What if you find that your comics are from the 1980s and up? This generally means that most of your comics aren't going to be worth grading with a few exceptions (ex: key/significant issues or 9.8 comics). Use our grading guide if you need help identifying a 9.8 comic book. Do some research on grading before you send anything in because it will generally cost a good amount to send in even a few comics.
Figuring out the age of your comic book collection can be tough, but it doesn't have to be. If you do some research online and/or ask the right people you should be able to figure out how old your comics are. Just know that having an older comic book increases the chances of having something valuable, but doesn't guarantee it. Also, know that the word "old" is relative, but in comic books, anything published before the 1970s is old, while anything published after the 1970s is considered modern and common. The 1970s itself is debatable.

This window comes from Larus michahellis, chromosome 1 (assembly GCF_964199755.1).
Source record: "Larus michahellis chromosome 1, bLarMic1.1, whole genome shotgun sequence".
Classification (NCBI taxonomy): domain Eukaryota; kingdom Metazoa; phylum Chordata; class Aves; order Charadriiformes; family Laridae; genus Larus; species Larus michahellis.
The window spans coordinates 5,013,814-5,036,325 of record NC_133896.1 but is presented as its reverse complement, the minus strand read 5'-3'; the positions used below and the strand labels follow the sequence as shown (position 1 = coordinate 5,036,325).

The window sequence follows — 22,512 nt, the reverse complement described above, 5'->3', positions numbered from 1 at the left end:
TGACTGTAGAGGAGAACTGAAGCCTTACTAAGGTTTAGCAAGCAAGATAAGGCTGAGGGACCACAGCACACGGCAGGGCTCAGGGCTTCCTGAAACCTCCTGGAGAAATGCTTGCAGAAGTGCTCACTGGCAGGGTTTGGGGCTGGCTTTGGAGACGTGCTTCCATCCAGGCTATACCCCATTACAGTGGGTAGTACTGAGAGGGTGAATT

If you ever need some personal advice on your comic book collection, then be sure to ask us for a free opinion. Just note that any opinion/appraisal/advice we give should not be used as your sole means of information. Always be thorough and check multiple sources before making any kind of financial decision.
If you want to make life easier and sell your comic book collection in one shot, then be sure to contact us. We give fair appraisals and offer cash for comics. Whether you have a small collection of Golden Age comic books from the 50s or a large collection of comics from the 90s, be sure to let us know. We travel to you and take care of all the labor, making life much easier for you. Give us a call, text, or email and we will do our best to answer any questions about your comic book collection.